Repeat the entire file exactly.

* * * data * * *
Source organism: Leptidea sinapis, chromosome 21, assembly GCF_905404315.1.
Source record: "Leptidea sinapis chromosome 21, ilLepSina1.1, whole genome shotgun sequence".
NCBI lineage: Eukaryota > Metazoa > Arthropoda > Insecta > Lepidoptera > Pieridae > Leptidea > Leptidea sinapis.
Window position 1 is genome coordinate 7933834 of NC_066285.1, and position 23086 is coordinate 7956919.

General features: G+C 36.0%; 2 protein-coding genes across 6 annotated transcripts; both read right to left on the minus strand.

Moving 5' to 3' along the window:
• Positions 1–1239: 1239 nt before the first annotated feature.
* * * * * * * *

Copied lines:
Source organism: Leptidea sinapis, chromosome 21, assembly GCF_905404315.1.
Source record: "Leptidea sinapis chromosome 21, ilLepSina1.1, whole genome shotgun sequence".
NCBI lineage: Eukaryota > Metazoa > Arthropoda > Insecta > Lepidoptera > Pieridae > Leptidea > Leptidea sinapis.
Window position 1 is genome coordinate 7933834 of NC_066285.1, and position 23086 is coordinate 7956919.

General features: G+C 36.0%; 2 protein-coding genes across 6 annotated transcripts; both read right to left on the minus strand.

Moving 5' to 3' along the window:
• Positions 1–1239: 1239 nt before the first annotated feature.